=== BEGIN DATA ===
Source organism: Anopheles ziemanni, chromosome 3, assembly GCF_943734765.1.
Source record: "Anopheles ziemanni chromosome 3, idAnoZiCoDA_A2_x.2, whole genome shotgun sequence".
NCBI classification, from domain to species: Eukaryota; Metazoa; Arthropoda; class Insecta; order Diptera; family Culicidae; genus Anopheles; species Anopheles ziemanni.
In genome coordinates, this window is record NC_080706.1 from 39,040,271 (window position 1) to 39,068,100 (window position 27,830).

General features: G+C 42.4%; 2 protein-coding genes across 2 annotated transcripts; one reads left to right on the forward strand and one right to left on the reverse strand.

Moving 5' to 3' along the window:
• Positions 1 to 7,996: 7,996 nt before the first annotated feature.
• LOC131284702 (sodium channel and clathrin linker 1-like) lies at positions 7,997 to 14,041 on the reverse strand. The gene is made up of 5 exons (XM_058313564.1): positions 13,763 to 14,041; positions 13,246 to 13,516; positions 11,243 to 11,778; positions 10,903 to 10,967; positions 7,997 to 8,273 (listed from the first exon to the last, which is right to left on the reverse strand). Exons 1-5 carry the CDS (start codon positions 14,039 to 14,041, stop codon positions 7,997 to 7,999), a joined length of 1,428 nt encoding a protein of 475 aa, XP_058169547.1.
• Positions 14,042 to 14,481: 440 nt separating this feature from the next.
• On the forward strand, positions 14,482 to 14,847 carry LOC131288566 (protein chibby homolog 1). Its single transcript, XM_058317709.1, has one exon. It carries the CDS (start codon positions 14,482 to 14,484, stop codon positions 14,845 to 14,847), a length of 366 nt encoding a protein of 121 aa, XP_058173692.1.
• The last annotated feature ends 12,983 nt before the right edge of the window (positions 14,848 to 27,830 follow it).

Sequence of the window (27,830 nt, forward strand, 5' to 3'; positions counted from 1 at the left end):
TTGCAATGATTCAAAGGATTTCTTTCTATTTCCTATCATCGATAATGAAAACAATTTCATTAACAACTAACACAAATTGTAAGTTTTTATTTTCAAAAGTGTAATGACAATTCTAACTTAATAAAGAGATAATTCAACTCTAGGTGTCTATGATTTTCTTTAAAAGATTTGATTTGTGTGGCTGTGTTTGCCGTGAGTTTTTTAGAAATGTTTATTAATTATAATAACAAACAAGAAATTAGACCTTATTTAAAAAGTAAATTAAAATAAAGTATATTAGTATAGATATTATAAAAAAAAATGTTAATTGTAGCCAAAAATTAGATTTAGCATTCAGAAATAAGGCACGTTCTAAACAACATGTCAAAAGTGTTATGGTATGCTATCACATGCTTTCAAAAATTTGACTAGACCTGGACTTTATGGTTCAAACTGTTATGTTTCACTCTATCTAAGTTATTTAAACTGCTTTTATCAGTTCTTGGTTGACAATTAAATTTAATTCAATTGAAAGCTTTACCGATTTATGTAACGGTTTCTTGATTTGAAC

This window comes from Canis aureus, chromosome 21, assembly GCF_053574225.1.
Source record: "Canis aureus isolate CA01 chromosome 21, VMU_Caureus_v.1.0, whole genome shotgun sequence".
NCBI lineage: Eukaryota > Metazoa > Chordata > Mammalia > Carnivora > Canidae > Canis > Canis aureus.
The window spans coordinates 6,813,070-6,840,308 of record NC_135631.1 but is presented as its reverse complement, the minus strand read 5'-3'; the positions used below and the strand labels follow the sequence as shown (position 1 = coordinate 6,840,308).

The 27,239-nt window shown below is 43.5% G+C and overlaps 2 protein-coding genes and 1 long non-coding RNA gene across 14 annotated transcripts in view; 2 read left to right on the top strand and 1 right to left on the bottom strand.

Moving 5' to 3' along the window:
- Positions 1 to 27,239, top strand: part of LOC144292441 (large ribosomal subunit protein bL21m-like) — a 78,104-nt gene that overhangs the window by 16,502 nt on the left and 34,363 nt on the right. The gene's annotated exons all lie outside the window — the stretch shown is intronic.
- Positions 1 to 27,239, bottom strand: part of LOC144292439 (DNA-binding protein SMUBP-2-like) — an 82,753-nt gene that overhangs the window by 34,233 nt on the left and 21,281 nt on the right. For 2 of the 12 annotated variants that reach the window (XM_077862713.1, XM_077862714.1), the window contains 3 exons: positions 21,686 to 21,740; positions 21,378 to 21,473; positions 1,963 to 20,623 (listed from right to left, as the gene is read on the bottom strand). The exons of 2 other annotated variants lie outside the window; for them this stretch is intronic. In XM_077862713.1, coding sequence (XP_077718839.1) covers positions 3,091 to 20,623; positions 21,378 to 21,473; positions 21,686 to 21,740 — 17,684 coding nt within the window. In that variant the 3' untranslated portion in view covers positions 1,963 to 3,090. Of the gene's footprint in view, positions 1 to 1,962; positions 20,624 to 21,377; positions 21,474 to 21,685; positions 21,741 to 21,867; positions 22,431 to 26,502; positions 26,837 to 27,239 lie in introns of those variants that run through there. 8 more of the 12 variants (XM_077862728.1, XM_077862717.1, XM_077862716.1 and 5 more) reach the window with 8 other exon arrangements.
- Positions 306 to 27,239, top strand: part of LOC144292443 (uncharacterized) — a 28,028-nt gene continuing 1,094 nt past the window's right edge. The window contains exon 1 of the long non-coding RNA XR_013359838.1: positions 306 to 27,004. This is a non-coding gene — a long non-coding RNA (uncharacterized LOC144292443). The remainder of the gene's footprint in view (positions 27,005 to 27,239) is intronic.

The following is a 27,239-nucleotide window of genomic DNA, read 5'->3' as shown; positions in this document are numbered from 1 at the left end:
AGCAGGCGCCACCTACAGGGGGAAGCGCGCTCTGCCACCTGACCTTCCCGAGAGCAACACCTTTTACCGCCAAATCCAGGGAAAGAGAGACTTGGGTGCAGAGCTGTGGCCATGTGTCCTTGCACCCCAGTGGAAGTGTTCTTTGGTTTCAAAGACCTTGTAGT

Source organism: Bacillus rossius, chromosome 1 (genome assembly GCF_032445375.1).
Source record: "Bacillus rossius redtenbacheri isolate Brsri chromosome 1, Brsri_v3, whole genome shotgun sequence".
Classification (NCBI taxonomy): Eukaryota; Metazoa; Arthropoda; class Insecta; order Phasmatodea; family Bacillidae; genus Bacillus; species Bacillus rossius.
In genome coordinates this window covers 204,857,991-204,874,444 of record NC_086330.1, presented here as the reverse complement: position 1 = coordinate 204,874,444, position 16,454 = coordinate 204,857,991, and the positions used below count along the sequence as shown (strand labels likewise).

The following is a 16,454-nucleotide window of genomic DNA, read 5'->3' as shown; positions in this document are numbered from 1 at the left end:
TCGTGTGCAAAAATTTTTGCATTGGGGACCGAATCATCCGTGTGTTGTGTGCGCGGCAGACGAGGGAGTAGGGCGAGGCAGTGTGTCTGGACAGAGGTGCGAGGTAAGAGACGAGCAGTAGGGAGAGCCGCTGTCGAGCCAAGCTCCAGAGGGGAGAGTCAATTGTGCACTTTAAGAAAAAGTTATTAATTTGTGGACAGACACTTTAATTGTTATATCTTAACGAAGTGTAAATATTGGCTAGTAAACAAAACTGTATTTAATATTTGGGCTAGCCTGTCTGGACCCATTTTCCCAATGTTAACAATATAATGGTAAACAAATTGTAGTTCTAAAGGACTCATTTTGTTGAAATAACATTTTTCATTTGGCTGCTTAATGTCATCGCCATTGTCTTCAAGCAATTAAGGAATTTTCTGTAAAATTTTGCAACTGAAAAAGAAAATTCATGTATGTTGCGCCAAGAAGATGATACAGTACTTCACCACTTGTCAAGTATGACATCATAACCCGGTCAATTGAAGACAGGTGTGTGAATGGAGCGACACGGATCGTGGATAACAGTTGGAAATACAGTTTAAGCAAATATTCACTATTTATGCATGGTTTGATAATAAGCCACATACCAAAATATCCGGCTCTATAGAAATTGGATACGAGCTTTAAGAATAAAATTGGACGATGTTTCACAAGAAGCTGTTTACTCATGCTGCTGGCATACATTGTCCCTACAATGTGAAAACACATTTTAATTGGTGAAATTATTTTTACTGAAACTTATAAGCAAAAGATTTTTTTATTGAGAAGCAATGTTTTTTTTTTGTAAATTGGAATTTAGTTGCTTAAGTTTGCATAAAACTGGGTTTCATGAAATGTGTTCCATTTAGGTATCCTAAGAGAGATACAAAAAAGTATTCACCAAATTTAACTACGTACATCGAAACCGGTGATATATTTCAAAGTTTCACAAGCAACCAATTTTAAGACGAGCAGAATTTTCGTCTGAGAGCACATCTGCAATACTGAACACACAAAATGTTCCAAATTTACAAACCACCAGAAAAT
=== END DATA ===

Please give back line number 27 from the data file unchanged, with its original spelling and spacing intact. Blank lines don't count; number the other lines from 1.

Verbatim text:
Classification (NCBI taxonomy): Eukaryota; Metazoa; Arthropoda; class Insecta; order Phasmatodea; family Bacillidae; genus Bacillus; species Bacillus rossius.